The Bush administration's global AIDS plan has helped put at least 25,000 people on antiretroviral therapy since it began disbursing money in February to organizations and governments in 15 targeted countries.
That estimate is contained in an interim report delivered to two congressional committees last week. It covers only nine countries. An accounting for all 15 countries will be available late this fall.
"We are moving incredibly rapidly. To support 25,000 people in such a short period of time is virtually unheard of," said Mark R. Dybul, an AIDS researcher at the National Institutes of Health who is now the chief medical officer of the Bush AIDS program.
The head of the program, retired drug company executive Randall L. Tobias, said that "despite all the obstructions of getting something like this up and running . . . there is every reason to believe that we are on target to meet the goals that we have laid out."
Putting people on antiretroviral therapy (ART) is not the only goal of the five-year, $15 billion global AIDS program, but it has the highest profile. The next target is to have 200,000 people receiving AIDS drugs by June 2005.
The new report said the Bush plan is directly paying for antiretrovirals for 18,800 people and is indirectly supporting ART for an additional 6,100 through contributions to AIDS programs. The 15 countries include Haiti, Guyana, Vietnam and 12 in sub-Saharan Africa.
Dybul said manpower and expertise, not the cost of drugs, are the main impediments to getting people on ART.
"Capacity is unquestionably the limiting step," he said, adding that the Bush plan is helping to pay for training programs at 150 sites.
Over the five years of the President's Emergency Plan for AIDS Relief, the program aims to treat 2 million people with ART, prevent 7 million new human immunodeficiency virus (HIV) infections, and provide care for 10 million AIDS orphans and infected people who do not need ART.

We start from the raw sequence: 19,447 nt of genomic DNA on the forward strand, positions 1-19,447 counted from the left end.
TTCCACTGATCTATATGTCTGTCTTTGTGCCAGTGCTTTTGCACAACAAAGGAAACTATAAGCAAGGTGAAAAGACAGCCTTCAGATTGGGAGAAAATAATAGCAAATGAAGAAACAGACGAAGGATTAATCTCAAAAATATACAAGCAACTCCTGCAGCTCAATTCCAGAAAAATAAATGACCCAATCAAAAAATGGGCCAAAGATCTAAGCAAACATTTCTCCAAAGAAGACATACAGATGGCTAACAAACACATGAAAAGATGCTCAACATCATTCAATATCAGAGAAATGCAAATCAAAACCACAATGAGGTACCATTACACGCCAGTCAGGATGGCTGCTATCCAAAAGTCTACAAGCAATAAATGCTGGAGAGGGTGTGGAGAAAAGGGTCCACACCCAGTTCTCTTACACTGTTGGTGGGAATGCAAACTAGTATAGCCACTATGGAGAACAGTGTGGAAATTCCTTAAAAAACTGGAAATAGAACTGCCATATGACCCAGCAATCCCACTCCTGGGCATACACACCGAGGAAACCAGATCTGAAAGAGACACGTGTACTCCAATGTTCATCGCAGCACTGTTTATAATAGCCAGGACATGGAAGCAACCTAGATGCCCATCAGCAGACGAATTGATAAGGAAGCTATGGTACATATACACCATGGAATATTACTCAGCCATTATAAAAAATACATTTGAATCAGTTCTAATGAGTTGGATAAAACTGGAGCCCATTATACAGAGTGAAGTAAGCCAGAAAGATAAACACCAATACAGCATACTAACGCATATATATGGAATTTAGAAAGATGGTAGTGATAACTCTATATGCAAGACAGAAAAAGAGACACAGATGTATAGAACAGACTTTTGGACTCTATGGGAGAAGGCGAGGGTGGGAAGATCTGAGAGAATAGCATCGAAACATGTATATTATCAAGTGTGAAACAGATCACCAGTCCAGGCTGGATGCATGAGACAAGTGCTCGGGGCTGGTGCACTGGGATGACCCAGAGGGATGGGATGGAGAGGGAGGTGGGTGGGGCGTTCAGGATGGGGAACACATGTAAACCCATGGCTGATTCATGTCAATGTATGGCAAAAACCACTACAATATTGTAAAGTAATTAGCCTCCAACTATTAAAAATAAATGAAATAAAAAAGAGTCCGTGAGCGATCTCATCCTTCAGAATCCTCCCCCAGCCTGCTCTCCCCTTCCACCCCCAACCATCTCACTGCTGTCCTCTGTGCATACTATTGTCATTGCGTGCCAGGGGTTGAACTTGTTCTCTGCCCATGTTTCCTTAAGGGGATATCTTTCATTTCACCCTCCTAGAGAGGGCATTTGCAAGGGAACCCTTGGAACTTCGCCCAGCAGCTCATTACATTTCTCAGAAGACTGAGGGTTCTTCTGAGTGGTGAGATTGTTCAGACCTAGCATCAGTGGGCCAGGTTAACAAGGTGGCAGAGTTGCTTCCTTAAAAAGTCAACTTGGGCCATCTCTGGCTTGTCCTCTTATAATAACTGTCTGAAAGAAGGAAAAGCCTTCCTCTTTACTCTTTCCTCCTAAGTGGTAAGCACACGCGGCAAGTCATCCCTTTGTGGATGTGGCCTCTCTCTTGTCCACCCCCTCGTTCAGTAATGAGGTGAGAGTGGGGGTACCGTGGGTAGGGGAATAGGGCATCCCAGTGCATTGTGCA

Although some federal agencies, such as the U.S. Agency for International Development and the Centers for Disease Control and Prevention, are directly providing services, most of the money flows through universities, charities and nongovernmental organizations.
At the recent 15th International AIDS Conference in Bangkok, officials of the World Health Organization estimated that by the end of June, 440,000 people were on ART in the developing world.
Some of the 25,000 newly treated people claimed by the Bush plan are among the 440,000 in the WHO estimates, but the amount of overlap is uncertain.
In December, WHO committed itself to helping the world's poor countries treat their AIDS patients with the same drugs that have transformed care in the United States and other wealthy nations. It set a goal of getting 3 million people on ART by the end of 2005 -- the number chosen as roughly half the number of AIDS patients in the developing world who need treatment immediately to stay alive.
Worldwide, about 45 million people are infected with HIV.
WHO's next target in this "3 by 5" initiative is 700,000 on ART by the end of December. WHO does not treat these patients itself or pay for their treatment but provides advisers, training programs and treatment guidelines.
Much of the money for the new treatment of AIDS patients in poor countries is coming from the Global Fund to Fight AIDS, Tuberculosis and Malaria. The two-year-old organization gets money from donor countries and foundations and distributes it to programs that it judges capable of performing.